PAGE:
London’s Royal Opera House to sell Hockney painting to survive COVID crisis
London’s Royal Opera House is to sell a 1970s painting by David Hockney as it seeks to raise cash to get through the COVID-19 pandemic, the worst crisis in its history.
The painting, which was commissioned for the Covent Garden building in the 1970s, is to go up for auction later this month in an unprecedented attempt to protect the venue’s future as a home for the Royal Ballet and for international opera. Webster, the painting’s subject, ran the Royal Opera House from 1945 to 1970. He was a visionary leader who helped to make the institution world class.
Hockney’s Portrait of David Webster will be put up for auction at Christie’s on Oct. 22. It is estimated to be worth between 11 and 18 million pounds. «This was a really tough call, said Alex Beard, the ROH’s chief executive. But we have to face the situation we are in and if we can remain viable and get through this, then we can get back to employing people in the future.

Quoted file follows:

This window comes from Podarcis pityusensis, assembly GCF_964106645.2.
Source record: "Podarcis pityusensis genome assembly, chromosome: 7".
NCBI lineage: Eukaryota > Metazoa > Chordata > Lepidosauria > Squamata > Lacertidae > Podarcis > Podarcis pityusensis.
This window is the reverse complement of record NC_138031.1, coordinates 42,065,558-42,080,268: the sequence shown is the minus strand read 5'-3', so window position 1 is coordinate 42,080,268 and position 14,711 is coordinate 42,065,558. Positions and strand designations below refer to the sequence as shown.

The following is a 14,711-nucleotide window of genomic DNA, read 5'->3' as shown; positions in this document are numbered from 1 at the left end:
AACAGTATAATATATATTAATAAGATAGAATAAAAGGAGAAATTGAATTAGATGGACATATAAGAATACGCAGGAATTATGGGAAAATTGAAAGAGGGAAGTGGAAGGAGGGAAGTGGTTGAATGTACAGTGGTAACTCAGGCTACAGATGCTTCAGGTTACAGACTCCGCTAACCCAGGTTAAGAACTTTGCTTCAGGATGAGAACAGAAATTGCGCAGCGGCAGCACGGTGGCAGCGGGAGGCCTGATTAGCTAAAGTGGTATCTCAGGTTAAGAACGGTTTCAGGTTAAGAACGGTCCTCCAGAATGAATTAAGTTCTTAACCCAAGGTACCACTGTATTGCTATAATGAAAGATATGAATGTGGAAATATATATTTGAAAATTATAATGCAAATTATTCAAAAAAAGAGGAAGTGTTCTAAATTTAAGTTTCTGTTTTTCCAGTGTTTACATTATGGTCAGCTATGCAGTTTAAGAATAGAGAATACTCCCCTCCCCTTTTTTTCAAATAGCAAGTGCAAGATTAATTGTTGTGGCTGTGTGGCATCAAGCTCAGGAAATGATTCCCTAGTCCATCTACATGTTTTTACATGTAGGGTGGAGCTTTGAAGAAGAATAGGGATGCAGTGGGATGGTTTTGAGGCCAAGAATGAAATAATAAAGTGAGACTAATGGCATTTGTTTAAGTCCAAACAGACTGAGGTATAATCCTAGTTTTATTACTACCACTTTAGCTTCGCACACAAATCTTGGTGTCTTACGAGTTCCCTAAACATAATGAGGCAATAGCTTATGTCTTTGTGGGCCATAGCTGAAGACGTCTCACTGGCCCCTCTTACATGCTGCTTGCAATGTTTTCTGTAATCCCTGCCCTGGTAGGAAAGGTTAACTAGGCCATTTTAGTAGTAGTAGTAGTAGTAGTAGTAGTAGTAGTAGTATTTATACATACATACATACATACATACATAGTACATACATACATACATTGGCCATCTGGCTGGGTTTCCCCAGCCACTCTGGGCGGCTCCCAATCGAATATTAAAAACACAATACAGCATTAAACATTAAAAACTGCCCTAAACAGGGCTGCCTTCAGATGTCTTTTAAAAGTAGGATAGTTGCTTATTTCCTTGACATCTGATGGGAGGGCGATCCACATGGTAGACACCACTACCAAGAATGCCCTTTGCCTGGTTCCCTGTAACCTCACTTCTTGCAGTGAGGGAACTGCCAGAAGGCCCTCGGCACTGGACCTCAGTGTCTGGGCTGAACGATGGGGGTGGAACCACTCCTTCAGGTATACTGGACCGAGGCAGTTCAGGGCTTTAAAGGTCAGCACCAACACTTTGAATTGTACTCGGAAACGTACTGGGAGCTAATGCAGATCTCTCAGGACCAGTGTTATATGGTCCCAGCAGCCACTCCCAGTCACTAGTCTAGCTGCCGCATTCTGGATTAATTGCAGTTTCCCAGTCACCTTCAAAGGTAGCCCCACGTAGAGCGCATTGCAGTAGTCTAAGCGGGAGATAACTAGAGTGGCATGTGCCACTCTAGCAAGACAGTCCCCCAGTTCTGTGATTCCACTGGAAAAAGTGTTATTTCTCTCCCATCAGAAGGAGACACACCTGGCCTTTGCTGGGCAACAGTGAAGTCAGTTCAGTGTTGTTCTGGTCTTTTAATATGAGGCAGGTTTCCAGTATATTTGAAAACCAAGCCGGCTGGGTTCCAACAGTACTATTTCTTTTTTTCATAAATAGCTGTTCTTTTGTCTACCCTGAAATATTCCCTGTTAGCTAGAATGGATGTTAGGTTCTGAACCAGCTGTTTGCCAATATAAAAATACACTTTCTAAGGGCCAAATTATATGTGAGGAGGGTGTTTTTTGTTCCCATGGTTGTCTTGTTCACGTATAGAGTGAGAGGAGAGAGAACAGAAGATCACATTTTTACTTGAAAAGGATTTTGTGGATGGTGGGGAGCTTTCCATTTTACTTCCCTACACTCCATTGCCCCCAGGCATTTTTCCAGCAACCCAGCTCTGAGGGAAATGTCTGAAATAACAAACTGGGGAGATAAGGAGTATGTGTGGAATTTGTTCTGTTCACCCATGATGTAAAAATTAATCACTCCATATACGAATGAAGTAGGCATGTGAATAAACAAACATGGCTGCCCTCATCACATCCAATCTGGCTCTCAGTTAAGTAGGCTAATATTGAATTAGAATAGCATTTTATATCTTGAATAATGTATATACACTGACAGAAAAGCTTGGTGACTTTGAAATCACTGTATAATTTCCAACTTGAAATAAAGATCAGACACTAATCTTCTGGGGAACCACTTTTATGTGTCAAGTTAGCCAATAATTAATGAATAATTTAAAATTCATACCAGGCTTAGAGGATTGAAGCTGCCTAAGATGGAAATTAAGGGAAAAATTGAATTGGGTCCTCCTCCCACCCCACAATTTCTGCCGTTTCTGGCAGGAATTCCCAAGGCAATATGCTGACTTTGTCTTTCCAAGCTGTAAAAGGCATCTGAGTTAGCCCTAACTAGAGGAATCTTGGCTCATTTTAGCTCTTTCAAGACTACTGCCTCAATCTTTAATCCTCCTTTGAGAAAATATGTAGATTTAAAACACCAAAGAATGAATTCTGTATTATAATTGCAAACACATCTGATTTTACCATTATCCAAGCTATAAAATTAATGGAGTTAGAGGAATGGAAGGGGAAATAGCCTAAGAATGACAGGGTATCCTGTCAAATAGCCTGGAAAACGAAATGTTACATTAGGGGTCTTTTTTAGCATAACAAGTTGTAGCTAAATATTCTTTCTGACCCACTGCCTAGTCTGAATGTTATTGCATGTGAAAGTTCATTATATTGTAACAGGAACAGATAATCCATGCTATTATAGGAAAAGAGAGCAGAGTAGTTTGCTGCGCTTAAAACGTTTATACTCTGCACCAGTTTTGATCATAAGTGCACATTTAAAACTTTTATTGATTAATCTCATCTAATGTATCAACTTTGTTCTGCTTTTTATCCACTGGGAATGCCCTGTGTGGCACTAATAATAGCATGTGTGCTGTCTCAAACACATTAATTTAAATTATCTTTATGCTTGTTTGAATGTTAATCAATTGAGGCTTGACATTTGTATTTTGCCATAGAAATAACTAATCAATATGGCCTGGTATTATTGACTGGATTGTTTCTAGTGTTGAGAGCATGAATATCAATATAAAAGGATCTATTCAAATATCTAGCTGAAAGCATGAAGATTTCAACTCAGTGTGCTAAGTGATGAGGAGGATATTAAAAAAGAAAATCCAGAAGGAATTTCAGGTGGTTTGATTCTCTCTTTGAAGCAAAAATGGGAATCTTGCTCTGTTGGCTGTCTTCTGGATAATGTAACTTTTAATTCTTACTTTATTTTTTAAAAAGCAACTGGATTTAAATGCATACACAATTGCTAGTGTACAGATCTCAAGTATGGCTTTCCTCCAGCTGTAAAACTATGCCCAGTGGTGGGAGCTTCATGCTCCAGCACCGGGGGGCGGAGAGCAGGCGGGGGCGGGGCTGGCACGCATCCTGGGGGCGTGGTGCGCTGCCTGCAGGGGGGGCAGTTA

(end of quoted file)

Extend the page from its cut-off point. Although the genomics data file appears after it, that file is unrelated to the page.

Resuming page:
The decision to sell the painting, which has hung at the Royal Opera House in recent years, is part of a four-point plan to keep the venue going during the pandemic. Redundancies are due to be made and a big donation drive is under way. Meanwhile the internationally renowned opera house also hopes to hear soon about a loan from the Treasury’s emergency bailout fund for the arts.